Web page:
U.Va. Gets Nearly $500,000 to Develop Low-Cost Tools that Assess Effective Teaching

Aug. 10, 2009 — The University of Virginia's Curry School of Education has received a three-year grant worth nearly $500,000 from the William T. Grant and Spencer foundations to develop low-cost tools to measure effective teaching in classrooms.

Curry researchers Jason Downer, Bridget Hamre and Megan Stuhlman will develop these new tools that use student, principal and supervisor surveys to assess teacher-student interactions.

The researchers' work will "build strategically from the strengths" of U.Va.'s Classroom Assessment Scoring System, or CLASS, which "has proven to be a reliable and valid method of measuring the quality of teacher-student interactions in classrooms from pre-kindergarten through high school," said Downer, the lead researcher.

CLASS observations are time- and resource-intensive, however, and provide only one perspective of the classroom.

In the first year of this new grant, the Curry team will pilot new, complementary measures ¬– "rating forms" – in 10 Virginia fourth- and fifth-grade language arts classrooms. Afterward, a full field study will be conducted in 50 classrooms in 15 elementary schools statewide.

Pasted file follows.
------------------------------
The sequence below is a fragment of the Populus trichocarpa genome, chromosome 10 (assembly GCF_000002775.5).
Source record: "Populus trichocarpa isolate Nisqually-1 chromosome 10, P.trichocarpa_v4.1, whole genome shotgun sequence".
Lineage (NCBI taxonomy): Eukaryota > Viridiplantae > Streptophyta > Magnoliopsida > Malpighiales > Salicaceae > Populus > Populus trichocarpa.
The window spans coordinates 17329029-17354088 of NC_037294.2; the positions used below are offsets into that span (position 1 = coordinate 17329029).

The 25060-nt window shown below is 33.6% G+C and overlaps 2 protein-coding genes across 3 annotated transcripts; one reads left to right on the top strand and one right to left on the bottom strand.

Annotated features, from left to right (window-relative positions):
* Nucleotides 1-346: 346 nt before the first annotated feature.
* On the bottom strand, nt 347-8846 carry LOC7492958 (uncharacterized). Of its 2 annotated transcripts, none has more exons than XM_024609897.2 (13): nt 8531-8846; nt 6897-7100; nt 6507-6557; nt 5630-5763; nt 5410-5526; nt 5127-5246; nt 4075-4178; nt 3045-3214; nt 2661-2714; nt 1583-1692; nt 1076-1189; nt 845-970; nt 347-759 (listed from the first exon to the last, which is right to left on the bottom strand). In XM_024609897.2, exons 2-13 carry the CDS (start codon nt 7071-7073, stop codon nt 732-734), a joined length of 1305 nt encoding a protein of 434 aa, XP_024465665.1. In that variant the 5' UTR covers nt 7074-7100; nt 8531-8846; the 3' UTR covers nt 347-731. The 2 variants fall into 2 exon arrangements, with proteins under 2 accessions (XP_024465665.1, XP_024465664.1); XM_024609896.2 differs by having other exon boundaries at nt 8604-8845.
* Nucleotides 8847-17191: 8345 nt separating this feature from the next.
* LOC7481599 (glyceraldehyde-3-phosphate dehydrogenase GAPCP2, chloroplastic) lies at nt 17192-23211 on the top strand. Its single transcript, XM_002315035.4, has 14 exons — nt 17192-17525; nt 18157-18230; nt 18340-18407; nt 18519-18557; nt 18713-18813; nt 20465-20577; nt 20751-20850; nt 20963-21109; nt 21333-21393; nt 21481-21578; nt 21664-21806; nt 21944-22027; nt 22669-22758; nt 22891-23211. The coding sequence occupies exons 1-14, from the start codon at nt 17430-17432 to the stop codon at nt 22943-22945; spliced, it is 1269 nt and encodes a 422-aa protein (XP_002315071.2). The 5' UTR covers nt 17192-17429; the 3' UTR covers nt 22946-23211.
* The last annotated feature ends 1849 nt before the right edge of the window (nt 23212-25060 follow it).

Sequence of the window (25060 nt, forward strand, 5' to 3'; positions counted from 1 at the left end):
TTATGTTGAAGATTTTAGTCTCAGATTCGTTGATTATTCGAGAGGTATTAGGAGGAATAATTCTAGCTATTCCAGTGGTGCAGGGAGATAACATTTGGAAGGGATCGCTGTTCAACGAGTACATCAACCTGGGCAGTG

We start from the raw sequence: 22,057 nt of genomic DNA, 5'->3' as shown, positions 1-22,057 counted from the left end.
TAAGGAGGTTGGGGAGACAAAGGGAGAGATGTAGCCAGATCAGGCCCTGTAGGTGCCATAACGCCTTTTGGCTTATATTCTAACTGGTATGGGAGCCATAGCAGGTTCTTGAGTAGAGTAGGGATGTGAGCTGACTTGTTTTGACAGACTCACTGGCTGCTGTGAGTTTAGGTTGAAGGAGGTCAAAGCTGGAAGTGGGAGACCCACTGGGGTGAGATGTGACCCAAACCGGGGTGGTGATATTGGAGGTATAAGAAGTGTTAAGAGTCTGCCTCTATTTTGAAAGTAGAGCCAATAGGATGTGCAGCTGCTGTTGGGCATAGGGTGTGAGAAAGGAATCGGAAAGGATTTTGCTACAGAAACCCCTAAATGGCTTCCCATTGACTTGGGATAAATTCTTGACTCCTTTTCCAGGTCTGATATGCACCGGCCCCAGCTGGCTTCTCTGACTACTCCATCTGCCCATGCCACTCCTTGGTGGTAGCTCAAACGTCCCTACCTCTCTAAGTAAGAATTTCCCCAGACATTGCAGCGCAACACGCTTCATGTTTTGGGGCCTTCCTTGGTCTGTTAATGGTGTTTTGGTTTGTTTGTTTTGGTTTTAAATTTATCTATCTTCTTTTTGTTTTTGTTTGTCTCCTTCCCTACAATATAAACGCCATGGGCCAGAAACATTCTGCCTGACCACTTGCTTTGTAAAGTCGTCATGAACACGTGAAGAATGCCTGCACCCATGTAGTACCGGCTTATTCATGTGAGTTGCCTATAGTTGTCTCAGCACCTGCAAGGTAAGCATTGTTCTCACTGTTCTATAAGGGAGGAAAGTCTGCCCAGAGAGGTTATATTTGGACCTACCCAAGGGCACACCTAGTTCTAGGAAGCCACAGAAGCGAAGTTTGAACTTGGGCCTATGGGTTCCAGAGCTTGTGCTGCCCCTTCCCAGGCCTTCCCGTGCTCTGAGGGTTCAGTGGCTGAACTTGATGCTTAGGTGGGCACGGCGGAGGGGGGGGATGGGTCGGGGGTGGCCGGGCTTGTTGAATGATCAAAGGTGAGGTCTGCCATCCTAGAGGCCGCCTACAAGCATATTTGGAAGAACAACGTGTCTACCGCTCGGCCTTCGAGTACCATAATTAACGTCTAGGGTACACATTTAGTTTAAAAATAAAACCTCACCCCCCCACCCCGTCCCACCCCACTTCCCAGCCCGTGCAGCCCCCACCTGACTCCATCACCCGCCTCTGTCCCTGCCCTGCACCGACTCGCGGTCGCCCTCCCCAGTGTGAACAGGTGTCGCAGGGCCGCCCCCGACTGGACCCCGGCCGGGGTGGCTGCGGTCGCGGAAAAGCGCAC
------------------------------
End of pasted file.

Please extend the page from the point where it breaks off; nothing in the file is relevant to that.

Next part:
Approximately 45 school principals or assistant principals and 10 students per classroom (500 total) will participate in the field study. CLASS observations also will be conducted to serve as a benchmark for the rating forms, Downer said.

Once developed and validated, these new tools, or "rating forms," will meet the need for an efficient and inexpensive way to measure the quality of PK-12 teacher-student interactions from multiple perspectives, and eventually be used by principals and supervisors, Downer said.

"There are few good, cost-effective measures of what distinguishes classrooms that improve student outcomes from those that do not," said Robert C. Granger, president of the William T. Grant Foundation.

Both foundations agree that the proposals received for this grant "helped us to identify outstanding researchers who are working on an important missing element in research on teaching and learning," said Michael McPherson, president of the Spencer Foundation.

In two years, the foundations have funded eight research teams nationwide for a total commitment of $3.3 million.